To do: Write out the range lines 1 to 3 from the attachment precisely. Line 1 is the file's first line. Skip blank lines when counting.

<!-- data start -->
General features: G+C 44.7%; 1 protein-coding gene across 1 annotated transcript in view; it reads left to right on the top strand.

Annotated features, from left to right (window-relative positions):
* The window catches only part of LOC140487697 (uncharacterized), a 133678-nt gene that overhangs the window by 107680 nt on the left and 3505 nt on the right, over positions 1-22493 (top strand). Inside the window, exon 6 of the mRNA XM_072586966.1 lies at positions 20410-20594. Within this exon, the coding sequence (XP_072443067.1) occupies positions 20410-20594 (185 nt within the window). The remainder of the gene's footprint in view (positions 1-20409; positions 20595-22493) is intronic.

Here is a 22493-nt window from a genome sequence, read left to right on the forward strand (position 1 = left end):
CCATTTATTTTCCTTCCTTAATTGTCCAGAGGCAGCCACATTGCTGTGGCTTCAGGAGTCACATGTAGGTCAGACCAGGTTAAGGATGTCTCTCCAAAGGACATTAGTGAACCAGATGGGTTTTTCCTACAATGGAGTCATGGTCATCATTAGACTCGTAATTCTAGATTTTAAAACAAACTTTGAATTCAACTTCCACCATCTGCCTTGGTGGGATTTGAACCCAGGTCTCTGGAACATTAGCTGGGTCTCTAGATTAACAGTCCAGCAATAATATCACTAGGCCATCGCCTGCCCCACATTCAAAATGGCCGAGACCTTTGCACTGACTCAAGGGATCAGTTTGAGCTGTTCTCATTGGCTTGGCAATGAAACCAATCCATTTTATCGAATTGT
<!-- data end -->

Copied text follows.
General features: G+C 44.7%; 1 protein-coding gene across 1 annotated transcript in view; it reads left to right on the top strand.

Annotated features, from left to right (window-relative positions):
* The window catches only part of LOC140487697 (uncharacterized), a 133678-nt gene that overhangs the window by 107680 nt on the left and 3505 nt on the right, over positions 1-22493 (top strand). Inside the window, exon 6 of the mRNA XM_072586966.1 lies at positions 20410-20594. Within this exon, the coding sequence (XP_072443067.1) occupies positions 20410-20594 (185 nt within the window). The remainder of the gene's footprint in view (positions 1-20409; positions 20595-22493) is intronic.